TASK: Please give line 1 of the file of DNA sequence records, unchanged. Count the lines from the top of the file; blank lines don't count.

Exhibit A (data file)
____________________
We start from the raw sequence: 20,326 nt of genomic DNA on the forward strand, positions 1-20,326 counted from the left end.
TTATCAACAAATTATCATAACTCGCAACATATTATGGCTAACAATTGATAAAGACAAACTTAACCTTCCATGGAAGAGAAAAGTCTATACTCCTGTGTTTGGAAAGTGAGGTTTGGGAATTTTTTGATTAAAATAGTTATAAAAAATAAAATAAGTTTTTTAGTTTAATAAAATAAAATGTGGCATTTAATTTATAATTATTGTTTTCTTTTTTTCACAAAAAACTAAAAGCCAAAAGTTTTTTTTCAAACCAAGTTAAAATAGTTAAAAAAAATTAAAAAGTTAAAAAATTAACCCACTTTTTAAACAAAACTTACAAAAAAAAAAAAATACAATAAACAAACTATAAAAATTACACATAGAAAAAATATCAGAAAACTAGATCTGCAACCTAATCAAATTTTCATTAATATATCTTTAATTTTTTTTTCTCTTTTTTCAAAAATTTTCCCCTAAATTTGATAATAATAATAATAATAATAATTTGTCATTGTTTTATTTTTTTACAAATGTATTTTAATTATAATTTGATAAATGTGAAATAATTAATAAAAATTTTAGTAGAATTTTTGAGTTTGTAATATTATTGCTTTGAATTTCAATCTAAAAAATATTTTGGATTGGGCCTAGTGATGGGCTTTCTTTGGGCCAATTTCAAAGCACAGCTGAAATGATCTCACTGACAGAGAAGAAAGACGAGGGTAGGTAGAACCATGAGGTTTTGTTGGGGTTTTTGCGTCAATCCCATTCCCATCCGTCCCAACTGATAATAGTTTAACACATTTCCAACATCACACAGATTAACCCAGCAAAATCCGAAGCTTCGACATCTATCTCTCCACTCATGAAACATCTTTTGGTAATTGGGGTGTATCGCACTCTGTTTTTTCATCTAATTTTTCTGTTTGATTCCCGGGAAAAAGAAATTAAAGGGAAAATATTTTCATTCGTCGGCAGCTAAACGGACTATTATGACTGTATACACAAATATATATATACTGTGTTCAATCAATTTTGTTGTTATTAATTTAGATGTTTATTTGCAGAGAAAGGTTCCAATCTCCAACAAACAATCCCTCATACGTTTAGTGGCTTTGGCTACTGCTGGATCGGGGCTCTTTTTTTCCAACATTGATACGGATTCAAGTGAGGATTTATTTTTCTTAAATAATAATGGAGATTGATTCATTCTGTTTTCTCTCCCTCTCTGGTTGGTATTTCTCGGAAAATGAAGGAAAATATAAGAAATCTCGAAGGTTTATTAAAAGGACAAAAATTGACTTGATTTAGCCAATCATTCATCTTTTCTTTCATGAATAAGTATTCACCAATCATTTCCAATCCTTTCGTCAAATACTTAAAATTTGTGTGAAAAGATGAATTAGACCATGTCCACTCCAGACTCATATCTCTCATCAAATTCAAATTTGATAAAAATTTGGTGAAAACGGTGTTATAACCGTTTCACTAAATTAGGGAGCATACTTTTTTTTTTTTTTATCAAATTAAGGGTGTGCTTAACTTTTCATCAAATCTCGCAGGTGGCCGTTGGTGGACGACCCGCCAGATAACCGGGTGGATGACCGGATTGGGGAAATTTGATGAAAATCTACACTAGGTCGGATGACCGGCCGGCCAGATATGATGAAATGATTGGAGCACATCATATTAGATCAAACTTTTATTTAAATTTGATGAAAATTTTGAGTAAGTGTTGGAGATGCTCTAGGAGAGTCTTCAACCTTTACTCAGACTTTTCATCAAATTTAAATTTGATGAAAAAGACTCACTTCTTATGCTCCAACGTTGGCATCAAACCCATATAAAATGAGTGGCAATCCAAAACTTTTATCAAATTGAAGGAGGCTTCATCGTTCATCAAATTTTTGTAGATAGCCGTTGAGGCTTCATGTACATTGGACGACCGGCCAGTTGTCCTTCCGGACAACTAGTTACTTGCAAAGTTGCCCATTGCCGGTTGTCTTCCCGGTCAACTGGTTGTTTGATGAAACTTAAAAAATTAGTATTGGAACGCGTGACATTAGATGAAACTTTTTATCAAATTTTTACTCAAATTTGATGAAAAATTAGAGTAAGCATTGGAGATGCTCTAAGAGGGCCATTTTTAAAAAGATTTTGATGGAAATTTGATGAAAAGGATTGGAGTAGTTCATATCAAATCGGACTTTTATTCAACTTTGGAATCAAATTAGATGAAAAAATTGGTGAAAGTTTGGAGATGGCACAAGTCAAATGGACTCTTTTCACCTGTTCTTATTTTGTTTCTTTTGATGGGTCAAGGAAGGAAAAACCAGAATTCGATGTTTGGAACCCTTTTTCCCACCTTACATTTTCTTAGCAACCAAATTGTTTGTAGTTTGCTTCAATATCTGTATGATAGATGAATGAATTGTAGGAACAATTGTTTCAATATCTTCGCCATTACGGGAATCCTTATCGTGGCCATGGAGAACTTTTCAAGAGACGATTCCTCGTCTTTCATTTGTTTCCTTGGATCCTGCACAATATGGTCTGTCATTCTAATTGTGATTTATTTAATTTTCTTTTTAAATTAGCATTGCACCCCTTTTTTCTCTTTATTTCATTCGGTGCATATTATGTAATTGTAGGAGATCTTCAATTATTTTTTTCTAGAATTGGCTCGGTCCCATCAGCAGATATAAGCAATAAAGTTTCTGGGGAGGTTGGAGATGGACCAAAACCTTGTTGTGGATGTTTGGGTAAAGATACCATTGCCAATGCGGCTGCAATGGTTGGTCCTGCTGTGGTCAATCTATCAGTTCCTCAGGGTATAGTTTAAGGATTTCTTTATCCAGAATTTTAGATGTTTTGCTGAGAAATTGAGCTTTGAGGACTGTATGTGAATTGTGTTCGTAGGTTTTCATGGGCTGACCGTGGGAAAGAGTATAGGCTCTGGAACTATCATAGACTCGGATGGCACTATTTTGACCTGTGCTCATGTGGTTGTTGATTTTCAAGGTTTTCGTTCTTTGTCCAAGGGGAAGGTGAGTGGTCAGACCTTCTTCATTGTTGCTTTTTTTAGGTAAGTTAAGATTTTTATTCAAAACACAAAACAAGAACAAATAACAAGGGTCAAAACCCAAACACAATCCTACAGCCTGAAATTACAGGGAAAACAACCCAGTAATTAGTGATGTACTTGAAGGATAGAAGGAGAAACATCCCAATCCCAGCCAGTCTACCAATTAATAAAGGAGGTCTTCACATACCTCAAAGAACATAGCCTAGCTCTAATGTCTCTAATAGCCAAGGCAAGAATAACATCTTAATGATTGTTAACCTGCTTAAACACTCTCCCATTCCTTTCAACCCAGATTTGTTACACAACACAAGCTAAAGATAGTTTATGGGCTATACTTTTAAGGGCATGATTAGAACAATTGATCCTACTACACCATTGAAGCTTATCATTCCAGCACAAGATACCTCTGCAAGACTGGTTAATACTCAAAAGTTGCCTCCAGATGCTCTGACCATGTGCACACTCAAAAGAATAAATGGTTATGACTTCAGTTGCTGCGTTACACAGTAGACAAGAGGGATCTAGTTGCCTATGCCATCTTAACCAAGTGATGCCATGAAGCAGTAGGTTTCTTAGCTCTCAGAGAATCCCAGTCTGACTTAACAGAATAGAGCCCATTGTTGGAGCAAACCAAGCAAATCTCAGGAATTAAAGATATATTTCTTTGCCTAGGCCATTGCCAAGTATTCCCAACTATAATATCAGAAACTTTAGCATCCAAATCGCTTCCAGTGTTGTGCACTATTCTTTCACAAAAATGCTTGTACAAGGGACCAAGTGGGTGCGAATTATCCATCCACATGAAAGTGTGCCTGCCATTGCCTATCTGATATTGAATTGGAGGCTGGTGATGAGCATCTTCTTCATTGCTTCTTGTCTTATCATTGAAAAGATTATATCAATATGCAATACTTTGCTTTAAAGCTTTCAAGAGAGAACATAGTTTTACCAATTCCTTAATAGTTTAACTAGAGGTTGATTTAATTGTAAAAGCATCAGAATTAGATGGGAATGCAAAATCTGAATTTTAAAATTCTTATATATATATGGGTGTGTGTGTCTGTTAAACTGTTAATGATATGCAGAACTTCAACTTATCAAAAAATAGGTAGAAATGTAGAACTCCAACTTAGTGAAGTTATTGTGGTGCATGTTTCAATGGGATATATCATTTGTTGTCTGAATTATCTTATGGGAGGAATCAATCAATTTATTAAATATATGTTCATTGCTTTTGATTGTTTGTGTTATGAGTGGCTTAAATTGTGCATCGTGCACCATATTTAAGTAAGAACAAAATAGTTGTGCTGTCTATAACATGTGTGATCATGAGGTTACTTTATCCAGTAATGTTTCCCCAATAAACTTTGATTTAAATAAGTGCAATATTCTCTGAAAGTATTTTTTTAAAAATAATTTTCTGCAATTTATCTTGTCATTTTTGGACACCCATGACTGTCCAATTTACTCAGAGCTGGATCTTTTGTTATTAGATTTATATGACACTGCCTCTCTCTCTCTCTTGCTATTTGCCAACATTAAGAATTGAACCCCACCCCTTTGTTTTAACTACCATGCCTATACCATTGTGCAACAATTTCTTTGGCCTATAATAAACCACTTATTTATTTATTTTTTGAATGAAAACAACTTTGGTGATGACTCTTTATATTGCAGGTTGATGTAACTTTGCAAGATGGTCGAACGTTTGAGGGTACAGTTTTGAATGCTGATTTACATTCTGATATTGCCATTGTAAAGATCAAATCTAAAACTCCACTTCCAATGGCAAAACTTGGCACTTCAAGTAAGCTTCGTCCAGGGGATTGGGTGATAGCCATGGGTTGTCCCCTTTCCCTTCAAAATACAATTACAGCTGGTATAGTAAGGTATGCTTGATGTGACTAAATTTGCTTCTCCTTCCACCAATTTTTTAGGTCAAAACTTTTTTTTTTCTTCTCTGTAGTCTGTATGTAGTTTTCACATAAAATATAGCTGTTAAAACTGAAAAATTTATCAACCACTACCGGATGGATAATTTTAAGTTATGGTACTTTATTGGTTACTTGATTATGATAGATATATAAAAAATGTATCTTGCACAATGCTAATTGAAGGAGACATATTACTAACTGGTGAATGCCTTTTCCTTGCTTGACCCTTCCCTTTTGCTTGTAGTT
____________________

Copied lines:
We start from the raw sequence: 20,326 nt of genomic DNA on the forward strand, positions 1-20,326 counted from the left end.